By Ho Lin
That .45 was part of him, part of Filiberto García, as much as his name and his past. Fucking past!
— Rafael Bernal, The Mongolian Conspiracy (1969)
“You say ‘fuck’ a lot.”
—Kim Basinger, L.A. Confidential (1997)
The word “fuck” is deployed fast and furious by Filiberto García in Rafael Bernal’s The Mongolian Conspiracy — easily hundreds of times — and given that Filiberto is a public dick whose Christian name also means “dick,” this all might seem excessive to certain discerning readers. But to García and Bernal, the f-word, in all its vulgar, existential aggravation, is the only sane response to a Mexico City reeking with corruption, drug lords, would-be revolutionaries, lecherous Chinatown kingpins, payouts in fifty-dollar bills, and, yes, conspiracies. A former revolutionary himself, García now toils as a cop (read: hitman) for the ruling party and has plenty to be steamed about: within the next two days, he must investigate wild rumors of an assassination plot against the U.S. President by the Mongolians (fucking Outer Mongolia!), play nice with American and Russian agents who have their own Cold War priorities (fucking gringos!), and ferret out the truth from a thicket of untruths, secrets, and misdirection (fucking mission!), all the while babysitting and lusting after an illegal immigrant from China who may not be so innocent but is too comely to ignore (fucking Marta!).
Like García, Rafael Bernal knew what it meant to be an apparatchik mashed up in the wheels of progress. A former right-wing-revolutionary-turned-diplomat for a Mexican government that had lost its way, he wrote The Mongolian Conspiracy at the end of a halcyon decade in a halcyon country, and thus created a pivotal work of modern Mexican fiction. Bernal salutes noir conventions even as he sweeps us up in a whirlwind of sixties geopolitics and nihilism.
Decked out in a Stetson and trenchcoat, the middle-aged García would be at home in a classic Hollywood thriller, but his one discernible skill (making people dead) and the collision of his grubby amorality with superpower intrigue play like James Bond spliced with a Sergio Corbucci spaghetti Western. Within this new world order of superpower games and quick bucks, the hangdog García, no one’s idea of a shining knight, is a stand-in for modern Mexico as a whole: irredeemably down-at-heel and crude, but unclouded by illusion. No flowery Latin passages or lofty sentiments here — instead we get chop suey dives and fleabag hotels and corridors of power, all of them equal in scumbaggery. Yet for all the labyrinthine twists and turns of the plot, García’s ongoing inner dialogue reigns supreme. Relentless and lacerating, nothing escapes its scorn, including García himself, and as he muses on kills, lost ideals, and former lays, the beast that is Mexico City convulses before his (and our) eyes. In this world, it should be no surprise that the sins of the past and present coexist and feed off each other, and the obvious “bad guys” — like those scheming Chinamen — are ultimately bogeymen used to hide greater evils closer to home.
Written in slabs of pulp that spray like machine gun bullets, The Mongolian Conspiracy could have been just another entry in a long line of macho thriller fiction. Think James Ellroy, with his two-fisted heroes and more than a few rabbit holes’ worth of conspiracies, after one too many benders. Fortunately, Bernal is both feverish and playful. Talk about literal gallows humor; the novel is at its funniest when the corpses are freshest. There’s the uncomfortably amusing passage in which García, afflicted with nobility, tries to be fatherly with Marta even as he longs to take her on the spot —- if only the body of the man he just offed moments before wasn’t cluttering up the carpet….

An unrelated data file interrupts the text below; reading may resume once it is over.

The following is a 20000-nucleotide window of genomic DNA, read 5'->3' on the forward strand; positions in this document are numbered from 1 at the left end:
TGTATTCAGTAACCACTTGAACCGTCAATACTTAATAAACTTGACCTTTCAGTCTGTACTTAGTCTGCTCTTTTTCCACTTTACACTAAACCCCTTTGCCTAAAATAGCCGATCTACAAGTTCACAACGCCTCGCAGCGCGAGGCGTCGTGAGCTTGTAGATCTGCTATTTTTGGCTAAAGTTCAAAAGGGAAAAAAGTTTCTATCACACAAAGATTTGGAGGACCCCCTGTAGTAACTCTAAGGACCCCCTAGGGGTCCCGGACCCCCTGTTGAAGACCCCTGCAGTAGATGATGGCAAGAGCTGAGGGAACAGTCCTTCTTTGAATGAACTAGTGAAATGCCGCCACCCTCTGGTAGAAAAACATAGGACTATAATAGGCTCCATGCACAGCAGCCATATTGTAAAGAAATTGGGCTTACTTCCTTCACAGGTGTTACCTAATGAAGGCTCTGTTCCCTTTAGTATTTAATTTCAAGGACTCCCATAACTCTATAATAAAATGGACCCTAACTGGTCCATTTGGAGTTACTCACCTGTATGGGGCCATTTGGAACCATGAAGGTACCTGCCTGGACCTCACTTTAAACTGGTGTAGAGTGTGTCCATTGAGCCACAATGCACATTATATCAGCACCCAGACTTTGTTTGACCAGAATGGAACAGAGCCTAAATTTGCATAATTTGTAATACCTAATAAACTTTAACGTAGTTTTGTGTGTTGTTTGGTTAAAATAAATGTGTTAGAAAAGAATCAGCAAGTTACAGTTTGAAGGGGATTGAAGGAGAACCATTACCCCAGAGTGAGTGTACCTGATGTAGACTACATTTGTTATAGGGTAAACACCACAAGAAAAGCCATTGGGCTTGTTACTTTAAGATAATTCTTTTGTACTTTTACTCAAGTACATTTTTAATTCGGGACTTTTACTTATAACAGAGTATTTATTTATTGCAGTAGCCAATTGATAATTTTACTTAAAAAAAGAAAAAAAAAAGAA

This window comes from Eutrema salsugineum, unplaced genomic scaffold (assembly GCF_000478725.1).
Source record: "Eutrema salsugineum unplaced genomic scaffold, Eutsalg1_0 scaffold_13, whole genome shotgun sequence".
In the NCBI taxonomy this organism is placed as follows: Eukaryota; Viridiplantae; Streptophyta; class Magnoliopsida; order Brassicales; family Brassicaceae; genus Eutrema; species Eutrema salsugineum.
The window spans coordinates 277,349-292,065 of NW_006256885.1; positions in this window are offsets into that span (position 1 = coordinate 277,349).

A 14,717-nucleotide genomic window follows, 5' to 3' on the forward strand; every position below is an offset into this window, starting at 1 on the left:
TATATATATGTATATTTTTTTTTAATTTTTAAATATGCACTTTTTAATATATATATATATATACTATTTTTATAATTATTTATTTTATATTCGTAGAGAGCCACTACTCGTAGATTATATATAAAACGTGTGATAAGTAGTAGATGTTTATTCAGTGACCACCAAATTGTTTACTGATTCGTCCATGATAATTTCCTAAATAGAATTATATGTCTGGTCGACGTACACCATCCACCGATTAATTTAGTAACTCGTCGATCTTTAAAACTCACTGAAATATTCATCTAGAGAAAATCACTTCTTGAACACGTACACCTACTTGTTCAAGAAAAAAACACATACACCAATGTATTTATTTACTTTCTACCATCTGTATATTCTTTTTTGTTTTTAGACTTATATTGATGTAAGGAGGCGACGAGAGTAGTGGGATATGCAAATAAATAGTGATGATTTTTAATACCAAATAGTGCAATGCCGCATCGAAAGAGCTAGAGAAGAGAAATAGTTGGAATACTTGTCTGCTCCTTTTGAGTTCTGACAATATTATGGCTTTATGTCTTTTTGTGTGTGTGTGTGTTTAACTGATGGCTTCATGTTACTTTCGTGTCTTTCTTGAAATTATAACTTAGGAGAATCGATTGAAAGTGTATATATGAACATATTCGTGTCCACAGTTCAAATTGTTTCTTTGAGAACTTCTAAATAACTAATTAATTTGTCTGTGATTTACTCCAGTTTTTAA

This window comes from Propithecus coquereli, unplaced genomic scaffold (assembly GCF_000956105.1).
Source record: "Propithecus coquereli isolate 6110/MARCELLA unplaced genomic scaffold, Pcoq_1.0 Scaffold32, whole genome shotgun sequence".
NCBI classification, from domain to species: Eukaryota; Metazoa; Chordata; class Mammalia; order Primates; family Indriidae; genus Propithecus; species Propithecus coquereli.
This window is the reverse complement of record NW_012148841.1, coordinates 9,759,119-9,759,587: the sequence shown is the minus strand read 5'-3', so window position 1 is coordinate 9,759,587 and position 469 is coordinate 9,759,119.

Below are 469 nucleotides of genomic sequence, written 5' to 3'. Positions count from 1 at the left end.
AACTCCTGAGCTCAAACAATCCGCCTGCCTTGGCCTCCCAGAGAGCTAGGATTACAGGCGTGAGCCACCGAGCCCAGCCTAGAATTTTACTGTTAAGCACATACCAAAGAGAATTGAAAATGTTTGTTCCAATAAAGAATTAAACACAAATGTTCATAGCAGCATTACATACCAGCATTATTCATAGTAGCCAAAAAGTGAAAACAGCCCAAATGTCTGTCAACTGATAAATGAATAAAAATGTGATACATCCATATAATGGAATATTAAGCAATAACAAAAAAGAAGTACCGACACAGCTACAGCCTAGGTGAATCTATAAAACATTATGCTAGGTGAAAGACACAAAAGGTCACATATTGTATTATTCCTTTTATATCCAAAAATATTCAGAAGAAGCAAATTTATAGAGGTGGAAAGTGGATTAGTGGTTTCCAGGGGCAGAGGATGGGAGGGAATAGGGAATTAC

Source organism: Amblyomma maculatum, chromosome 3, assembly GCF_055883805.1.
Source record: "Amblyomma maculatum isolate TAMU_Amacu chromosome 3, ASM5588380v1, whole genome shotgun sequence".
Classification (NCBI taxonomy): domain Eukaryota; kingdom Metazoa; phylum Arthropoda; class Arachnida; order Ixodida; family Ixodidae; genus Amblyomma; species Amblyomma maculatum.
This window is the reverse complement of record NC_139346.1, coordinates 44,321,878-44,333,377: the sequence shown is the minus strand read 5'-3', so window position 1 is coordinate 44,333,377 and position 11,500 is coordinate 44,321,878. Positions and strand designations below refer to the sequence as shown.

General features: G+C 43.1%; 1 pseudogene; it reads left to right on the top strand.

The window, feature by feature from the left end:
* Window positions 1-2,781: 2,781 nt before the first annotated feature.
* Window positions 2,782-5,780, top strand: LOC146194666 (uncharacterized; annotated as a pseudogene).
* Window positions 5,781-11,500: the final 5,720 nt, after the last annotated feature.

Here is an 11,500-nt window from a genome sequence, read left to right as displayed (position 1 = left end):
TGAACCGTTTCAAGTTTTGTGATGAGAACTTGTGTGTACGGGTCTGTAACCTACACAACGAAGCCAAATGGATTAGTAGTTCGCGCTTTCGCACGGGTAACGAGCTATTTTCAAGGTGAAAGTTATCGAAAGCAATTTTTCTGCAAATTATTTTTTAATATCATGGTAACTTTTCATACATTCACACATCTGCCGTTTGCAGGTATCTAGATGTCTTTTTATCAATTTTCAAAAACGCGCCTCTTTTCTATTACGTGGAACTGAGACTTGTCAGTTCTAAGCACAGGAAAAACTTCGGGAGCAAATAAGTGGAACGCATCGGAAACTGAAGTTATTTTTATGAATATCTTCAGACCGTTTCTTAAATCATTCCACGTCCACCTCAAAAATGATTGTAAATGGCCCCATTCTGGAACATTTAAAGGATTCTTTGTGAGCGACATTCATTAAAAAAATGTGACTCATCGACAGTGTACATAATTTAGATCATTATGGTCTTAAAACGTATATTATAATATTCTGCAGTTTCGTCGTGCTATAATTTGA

Or behold a later bit in which García holds vigil with FBI and KGB agents over a dead hooker, the American and Russian proclaiming their grudging admiration for the other’s weapons of assassination (détente indeed). And lest you have the notion that sex and death aren’t related, we have a final killing that’s akin to a cherry being popped: “It’s like with women. The first time is tough, but then you start to like it.” Like Daniel Craig’s 007, García is a human bulldozer with a habit of erasing malefactors before they can be brought in for questioning, and a penchant for disregarding orders in favor of just getting the job done. Fucking job!
The Mongolian Conspiracy may be tough sledding for some. A scorecard is needed to keep up with all the plot and character machinations, and the staccato riffs of García’s inner monologue can get repetitive. But Bernal knows how to finesse his narrative, and for all the brutality on display (at least a dozen corpses by the finale), he prefers not to linger on the slaughter. In the end, it isn’t so much about reveling in the muck as it is about putting up with it, and García emerges from the gutter with something approaching dignity. He may portray himself as a pistolero who sticks his neck out for nobody, yet his touching devotion to the truth makes him a True Detective after all, while his shambling, chaste romance with Marta suggests a soul underneath the simian exterior.
As befits a city of liars, assassins, and other assorted riff-raff, any thought of a Hollywood ending soon gives way to betrayal and a final catharsis that feels like a defeat. Still, Bernal lets melancholy have the last word, with a wake presided over by a soused lawyer who can’t even recite a prayer correctly. Fucking solitude, thinks García, which is as close as this novel comes to a hard-boiled cry in the wilderness. One would never have guessed the f-word would generate such pathos.
The Mongolian Conspiracy
By Rafael Bernal
Translated by Katherine Silver
New Directions (November 25, 2013)